Victoria tent city faces legal showdown as B.C. looks to clean up site
'We are making a political statement,' camper says
Chris Parent says he was offered shelter space that includes a bed, bathroom and heat, but he's staying put in his tent on the grounds of Victoria's courthouse.
Housing Minister Rich Coleman says the B.C. government has homes for every courthouse camper but some are refusing to leave, forcing him to go to court in an attempt to take down the camp. Coleman said he's already started looking for landscapers to clean up the grounds.
Parent is one of the more than two dozen people named in the government court application to evict the remaining homeless campers from the tent city occupying the lawn of Victoria's courthouse. A court date is set for Thursday.
"We are making a political statement," said Parent, who pitched an eight-person yurt at the downtown courthouse last November and adorned it with aboriginal art and Tibetan flags.
"Some of the people here have slipped through the cracks and we're looking for a place where we could feel at home," he said in a recent interview at the camp. "People don't want to leave here."
The camp has grown from a few tents last spring to more than 100 people as many of the homeless moved from alleyways and parks to the highly visible, manicured grounds of the downtown courthouse.
Victoria city bylaws permit camping overnight in parks if shelters are full, but require people to pack up every morning. The courthouse lawn is provincial property and not subject to the city bylaw, which saw the homeless set up more permanent living arrangements on the property.
Cleanup to cost $350,000, minister says
But Coleman said the government and Victoria social agencies have provided housing for every camper, turning a Boys and Girls Club, seniors residence and youth jail into homeless shelters. He said the government is working to provide homes for vulnerable people in the camp.
"I think there's some people down there that have really been asking for a confrontation from me for about two or three months," said Coleman. "Once we take care of the vulnerable people, we'll have to deal with the people who are there for the wrong reasons."
He said the government has already estimated it will cost at least $350,000 to begin repairs on the courthouse lawn and shrubs.
A notice of application filed in B.C. Supreme Court last week says people living in the camp are trespassing and have defied repeated requests and orders to leave the property, despite the government offering other housing.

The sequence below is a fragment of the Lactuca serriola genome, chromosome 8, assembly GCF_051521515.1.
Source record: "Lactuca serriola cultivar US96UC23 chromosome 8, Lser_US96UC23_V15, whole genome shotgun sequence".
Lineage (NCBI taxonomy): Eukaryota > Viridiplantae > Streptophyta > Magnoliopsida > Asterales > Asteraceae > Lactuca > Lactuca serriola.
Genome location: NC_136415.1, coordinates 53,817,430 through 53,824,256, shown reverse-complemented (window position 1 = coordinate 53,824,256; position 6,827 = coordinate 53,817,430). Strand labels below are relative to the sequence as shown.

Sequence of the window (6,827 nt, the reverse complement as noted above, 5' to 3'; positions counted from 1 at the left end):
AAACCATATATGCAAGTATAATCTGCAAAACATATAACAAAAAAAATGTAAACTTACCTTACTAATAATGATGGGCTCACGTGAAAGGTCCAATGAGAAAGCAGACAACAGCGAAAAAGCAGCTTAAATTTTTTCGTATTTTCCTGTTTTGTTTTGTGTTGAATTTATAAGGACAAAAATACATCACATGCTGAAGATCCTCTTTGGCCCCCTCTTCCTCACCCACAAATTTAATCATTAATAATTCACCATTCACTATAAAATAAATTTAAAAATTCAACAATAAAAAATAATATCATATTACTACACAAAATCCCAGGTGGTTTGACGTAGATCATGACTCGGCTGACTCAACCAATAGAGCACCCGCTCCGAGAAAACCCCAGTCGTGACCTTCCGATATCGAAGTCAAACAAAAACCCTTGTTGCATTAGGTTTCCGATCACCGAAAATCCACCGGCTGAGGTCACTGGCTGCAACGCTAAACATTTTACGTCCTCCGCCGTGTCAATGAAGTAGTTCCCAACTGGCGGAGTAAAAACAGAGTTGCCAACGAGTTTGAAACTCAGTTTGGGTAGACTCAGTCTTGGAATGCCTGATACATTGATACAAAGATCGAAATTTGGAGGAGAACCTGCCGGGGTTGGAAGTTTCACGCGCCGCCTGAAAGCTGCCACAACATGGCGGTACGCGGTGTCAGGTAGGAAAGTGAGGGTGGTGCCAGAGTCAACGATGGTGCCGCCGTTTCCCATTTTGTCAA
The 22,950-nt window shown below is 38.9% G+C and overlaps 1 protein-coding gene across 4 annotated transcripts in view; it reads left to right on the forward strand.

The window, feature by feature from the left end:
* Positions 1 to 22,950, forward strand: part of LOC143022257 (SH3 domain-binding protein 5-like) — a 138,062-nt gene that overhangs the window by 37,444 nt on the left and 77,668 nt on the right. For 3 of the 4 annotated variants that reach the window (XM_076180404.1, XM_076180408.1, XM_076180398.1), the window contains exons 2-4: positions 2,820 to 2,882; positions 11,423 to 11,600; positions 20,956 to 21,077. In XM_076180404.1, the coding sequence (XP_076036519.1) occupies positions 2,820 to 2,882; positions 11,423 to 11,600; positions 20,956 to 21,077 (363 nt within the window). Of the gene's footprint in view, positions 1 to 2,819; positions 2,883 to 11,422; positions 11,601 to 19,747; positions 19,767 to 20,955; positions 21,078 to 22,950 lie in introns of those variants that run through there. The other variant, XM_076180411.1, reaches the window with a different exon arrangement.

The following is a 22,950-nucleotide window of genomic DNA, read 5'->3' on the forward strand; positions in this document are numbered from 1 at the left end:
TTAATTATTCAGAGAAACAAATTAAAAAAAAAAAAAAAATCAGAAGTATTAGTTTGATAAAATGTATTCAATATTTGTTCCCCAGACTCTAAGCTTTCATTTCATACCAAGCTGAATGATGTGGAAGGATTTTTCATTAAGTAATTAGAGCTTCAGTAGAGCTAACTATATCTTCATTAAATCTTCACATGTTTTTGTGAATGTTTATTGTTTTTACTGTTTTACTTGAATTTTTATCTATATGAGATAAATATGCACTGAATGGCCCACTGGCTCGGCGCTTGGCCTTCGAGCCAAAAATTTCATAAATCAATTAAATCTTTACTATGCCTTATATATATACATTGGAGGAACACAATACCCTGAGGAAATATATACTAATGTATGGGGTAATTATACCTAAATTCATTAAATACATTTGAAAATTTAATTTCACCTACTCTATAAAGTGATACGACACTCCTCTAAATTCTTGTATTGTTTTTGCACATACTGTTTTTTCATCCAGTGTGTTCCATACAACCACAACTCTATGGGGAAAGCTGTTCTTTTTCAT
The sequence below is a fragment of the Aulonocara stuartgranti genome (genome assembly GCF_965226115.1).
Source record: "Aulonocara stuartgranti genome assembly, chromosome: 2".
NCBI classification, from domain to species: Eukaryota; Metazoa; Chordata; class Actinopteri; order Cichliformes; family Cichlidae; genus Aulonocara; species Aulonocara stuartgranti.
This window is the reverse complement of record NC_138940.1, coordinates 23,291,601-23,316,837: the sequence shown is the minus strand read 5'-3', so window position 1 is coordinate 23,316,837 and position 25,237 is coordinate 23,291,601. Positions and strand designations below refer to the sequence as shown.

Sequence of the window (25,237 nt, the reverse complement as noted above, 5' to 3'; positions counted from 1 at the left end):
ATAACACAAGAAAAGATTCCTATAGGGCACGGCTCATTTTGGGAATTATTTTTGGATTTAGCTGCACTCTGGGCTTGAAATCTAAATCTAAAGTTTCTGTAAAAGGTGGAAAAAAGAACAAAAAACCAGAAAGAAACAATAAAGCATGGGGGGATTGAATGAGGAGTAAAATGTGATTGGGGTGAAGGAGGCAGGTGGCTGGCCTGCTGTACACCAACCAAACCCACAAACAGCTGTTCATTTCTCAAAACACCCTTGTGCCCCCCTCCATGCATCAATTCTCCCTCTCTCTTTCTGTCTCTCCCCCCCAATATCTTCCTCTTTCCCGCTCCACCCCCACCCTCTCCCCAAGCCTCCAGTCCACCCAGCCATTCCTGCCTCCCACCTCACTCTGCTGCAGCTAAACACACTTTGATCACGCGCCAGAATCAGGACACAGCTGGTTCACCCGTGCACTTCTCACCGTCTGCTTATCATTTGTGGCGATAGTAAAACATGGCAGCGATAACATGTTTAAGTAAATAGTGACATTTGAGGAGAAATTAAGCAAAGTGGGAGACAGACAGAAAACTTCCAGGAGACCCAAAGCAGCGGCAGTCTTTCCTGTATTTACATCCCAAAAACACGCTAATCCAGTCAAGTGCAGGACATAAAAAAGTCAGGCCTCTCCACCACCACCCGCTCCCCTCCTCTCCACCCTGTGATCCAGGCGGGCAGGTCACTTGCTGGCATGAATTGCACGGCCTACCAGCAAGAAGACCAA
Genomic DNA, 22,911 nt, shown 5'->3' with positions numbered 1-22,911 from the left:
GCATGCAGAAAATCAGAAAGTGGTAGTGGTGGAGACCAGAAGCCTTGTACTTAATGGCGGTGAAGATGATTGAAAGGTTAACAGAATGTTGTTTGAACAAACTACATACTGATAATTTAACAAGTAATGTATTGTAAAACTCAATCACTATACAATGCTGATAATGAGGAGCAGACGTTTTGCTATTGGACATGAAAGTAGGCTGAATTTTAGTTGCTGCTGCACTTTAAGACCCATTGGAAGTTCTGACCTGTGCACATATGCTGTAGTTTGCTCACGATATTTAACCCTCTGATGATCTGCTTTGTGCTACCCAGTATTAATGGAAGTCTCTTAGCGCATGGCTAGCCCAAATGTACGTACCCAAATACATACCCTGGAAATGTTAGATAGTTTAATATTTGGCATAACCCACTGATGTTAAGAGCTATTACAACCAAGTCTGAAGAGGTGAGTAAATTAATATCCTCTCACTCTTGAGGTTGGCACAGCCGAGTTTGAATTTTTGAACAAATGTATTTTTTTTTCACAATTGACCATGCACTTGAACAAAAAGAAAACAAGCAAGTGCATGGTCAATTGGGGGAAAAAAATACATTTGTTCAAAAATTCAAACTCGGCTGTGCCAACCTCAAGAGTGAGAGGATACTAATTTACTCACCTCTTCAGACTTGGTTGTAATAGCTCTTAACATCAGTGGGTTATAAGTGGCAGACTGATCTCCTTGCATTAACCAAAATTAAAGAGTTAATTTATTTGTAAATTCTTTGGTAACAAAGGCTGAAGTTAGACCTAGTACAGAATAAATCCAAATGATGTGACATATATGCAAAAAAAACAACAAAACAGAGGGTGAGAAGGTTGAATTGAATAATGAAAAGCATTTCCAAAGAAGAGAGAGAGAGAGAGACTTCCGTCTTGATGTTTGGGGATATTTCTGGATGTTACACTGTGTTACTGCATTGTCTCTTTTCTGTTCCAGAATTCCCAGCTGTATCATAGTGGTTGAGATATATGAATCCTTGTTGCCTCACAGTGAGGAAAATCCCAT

The application alleges the campers have compromised health and safety in the area by creating fire hazards, defecating in and around the camp, leaving used needles and syringes in the area, and engaging in criminal activity, such as drug trafficking.
None of the allegations made in the application has been proven in court.
Kelly Newhook said anti-poverty groups will be in court opposing the government's injunction application to evict the campers.
"We believe, and we believe Canadians believe, people have a right to live and have a home," said Newhook, executive director of Together Against Poverty. "People have a right to live and build community."
Camp forced 'reaction,' advocate says
Dan McTavish, resident services director for Victoria's Cool Aid Society, said the courthouse campers are drawing public attention to the issue of homelessness.
"By gathering in one spot, they've really focused, they've really brought the whole discussion to a point, and they've forced a reaction from all of us," said McTavish, whose society is working with the government to convert a seniors residence into a new shelter.
Over recent months, the community that developed among the campers convinced many to accept the offers of shelter provided by the government and social agencies, he said.
Bernie Pauly, an addictions scientist and associate nursing professor at the University of Victoria, said the camp puts a human face on the issue of homelessness, especially the lack affordable housing for many people.
"It definitely highlights and goes beyond what people might normally see or understand about homelessness," she said.